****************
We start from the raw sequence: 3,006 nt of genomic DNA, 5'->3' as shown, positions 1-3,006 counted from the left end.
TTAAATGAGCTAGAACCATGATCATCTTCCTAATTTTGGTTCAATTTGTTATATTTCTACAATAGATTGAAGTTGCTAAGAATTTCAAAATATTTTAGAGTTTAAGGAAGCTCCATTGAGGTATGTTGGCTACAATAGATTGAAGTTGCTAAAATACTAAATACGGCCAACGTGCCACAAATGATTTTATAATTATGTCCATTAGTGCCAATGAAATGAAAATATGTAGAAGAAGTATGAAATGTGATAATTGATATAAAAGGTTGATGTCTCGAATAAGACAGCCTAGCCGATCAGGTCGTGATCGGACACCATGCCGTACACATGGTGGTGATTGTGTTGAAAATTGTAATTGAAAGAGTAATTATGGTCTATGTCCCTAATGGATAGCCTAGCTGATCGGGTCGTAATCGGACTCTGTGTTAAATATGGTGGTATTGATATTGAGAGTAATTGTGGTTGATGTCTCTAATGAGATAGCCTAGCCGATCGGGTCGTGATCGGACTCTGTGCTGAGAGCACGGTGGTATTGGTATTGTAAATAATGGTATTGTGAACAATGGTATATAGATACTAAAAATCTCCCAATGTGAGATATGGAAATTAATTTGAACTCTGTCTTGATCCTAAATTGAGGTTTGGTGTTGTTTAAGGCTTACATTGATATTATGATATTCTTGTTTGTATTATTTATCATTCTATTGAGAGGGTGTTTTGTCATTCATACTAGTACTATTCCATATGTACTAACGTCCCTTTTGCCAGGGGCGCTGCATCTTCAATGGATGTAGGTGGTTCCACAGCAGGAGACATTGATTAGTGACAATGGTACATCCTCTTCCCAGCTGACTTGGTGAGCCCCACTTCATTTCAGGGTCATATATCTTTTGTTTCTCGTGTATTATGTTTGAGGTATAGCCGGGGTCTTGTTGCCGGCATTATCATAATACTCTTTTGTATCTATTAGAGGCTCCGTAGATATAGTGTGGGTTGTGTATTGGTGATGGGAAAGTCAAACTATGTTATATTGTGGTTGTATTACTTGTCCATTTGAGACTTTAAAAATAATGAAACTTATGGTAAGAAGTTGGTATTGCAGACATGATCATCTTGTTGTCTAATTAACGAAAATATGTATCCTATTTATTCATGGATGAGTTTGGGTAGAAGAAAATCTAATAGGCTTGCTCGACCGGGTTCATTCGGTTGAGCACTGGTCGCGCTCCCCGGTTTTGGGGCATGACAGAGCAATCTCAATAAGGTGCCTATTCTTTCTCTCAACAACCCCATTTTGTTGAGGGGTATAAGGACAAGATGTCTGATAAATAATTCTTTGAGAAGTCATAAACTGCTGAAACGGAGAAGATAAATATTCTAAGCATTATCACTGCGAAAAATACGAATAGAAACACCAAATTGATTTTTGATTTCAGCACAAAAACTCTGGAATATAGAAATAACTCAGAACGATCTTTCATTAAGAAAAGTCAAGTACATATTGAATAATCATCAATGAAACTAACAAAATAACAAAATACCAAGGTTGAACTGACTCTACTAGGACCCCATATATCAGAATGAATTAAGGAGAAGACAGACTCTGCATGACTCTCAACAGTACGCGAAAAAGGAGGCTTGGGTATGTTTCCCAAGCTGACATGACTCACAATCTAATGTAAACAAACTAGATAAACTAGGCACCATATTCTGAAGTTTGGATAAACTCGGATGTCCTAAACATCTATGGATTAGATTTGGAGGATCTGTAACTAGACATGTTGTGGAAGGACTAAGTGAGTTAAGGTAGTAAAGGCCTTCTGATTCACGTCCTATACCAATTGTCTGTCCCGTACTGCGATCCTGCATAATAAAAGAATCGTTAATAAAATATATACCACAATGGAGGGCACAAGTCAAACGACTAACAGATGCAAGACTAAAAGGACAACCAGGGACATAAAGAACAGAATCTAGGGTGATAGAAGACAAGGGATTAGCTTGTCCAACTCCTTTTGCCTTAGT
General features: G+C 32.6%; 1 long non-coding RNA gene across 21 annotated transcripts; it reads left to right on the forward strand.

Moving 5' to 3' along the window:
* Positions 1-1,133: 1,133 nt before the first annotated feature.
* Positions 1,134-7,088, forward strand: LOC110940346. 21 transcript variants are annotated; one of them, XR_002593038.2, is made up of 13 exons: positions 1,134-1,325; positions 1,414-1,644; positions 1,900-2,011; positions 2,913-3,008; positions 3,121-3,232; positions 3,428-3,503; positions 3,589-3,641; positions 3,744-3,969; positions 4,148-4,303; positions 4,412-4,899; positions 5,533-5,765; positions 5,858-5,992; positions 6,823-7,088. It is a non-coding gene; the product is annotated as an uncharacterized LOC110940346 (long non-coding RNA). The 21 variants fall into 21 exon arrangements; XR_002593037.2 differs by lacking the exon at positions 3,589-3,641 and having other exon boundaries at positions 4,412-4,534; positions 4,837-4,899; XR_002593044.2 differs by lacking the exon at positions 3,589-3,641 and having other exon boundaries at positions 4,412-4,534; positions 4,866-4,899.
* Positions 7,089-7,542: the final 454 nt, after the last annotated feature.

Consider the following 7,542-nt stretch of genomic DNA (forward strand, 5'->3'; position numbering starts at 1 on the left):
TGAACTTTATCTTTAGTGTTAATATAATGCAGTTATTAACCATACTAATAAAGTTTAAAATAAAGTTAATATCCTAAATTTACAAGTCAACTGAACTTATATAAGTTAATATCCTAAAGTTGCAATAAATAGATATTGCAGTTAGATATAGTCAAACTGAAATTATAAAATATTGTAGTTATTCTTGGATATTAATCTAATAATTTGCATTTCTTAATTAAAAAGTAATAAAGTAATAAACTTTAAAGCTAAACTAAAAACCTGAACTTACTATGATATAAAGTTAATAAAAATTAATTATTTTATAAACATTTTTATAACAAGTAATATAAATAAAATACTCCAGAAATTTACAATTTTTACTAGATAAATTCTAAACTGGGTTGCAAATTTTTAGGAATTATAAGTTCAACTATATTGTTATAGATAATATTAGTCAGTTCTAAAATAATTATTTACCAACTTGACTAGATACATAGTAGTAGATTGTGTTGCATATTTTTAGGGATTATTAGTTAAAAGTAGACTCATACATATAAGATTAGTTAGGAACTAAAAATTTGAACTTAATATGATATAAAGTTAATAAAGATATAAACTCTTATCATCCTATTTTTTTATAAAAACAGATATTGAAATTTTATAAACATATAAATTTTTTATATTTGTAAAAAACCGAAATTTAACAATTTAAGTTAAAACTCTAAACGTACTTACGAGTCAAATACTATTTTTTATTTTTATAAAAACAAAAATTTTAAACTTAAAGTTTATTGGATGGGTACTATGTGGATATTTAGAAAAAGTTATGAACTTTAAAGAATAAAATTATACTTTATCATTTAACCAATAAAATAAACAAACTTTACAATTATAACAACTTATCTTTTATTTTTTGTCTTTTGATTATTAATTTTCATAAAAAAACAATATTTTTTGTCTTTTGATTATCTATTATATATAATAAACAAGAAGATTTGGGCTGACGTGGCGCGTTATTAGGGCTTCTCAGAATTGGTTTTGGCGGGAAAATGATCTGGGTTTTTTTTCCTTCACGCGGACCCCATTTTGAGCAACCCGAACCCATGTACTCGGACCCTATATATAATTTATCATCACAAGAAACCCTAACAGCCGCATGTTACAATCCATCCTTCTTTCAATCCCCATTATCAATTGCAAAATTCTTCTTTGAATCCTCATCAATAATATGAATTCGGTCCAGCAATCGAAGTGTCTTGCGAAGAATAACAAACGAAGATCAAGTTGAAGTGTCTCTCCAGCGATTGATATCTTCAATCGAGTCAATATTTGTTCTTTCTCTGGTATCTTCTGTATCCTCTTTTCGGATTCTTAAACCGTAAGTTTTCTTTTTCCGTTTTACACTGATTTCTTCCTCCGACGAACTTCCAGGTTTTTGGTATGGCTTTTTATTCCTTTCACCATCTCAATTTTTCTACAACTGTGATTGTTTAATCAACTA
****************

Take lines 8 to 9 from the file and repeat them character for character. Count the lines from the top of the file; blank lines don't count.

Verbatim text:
Consider the following 7,542-nt stretch of genomic DNA (forward strand, 5'->3'; position numbering starts at 1 on the left):
TGAACTTTATCTTTAGTGTTAATATAATGCAGTTATTAACCATACTAATAAAGTTTAAAATAAAGTTAATATCCTAAATTTACAAGTCAACTGAACTTATATAAGTTAATATCCTAAAGTTGCAATAAATAGATATTGCAGTTAGATATAGTCAAACTGAAATTATAAAATATTGTAGTTATTCTTGGATATTAATCTAATAATTTGCATTTCTTAATTAAAAAGTAATAAAGTAATAAACTTTAAAGCTAAACTAAAAACCTGAACTTACTATGATATAAAGTTAATAAAAATTAATTATTTTATAAACATTTTTATAACAAGTAATATAAATAAAATACTCCAGAAATTTACAATTTTTACTAGATAAATTCTAAACTGGGTTGCAAATTTTTAGGAATTATAAGTTCAACTATATTGTTATAGATAATATTAGTCAGTTCTAAAATAATTATTTACCAACTTGACTAGATACATAGTAGTAGATTGTGTTGCATATTTTTAGGGATTATTAGTTAAAAGTAGACTCATACATATAAGATTAGTTAGGAACTAAAAATTTGAACTTAATATGATATAAAGTTAATAAAGATATAAACTCTTATCATCCTATTTTTTTATAAAAACAGATATTGAAATTTTATAAACATATAAATTTTTTATATTTGTAAAAAACCGAAATTTAACAATTTAAGTTAAAACTCTAAACGTACTTACGAGTCAAATACTATTTTTTATTTTTATAAAAACAAAAATTTTAAACTTAAAGTTTATTGGATGGGTACTATGTGGATATTTAGAAAAAGTTATGAACTTTAAAGAATAAAATTATACTTTATCATTTAACCAATAAAATAAACAAACTTTACAATTATAACAACTTATCTTTTATTTTTTGTCTTTTGATTATTAATTTTCATAAAAAAACAATATTTTTTGTCTTTTGATTATCTATTATATATAATAAACAAGAAGATTTGGGCTGACGTGGCGCGTTATTAGGGCTTCTCAGAATTGGTTTTGGCGGGAAAATGATCTGGGTTTTTTTTCCTTCACGCGGACCCCATTTTGAGCAACCCGAACCCATGTACTCGGACCCTATATATAATTTATCATCACAAGAAACCCTAACAGCCGCATGTTACAATCCATCCTTCTTTCAATCCCCATTATCAATTGCAAAATTCTTCTTTGAATCCTCATCAATAATATGAATTCGGTCCAGCAATCGAAGTGTCTTGCGAAGAATAACAAACGAAGATCAAGTTGAAGTGTCTCTCCAGCGATTGATATCTTCAATCGAGTCAATATTTGTTCTTTCTCTGGTATCTTCTGTATCCTCTTTTCGGATTCTTAAACCGTAAGTTTTCTTTTTCCGTTTTACACTGATTTCTTCCTCCGACGAACTTCCAGGTTTTTGGTATGGCTTTTTATTCCTTTCACCATCTCAATTTTTCTACAACTGTGATTGTTTAATCAACTA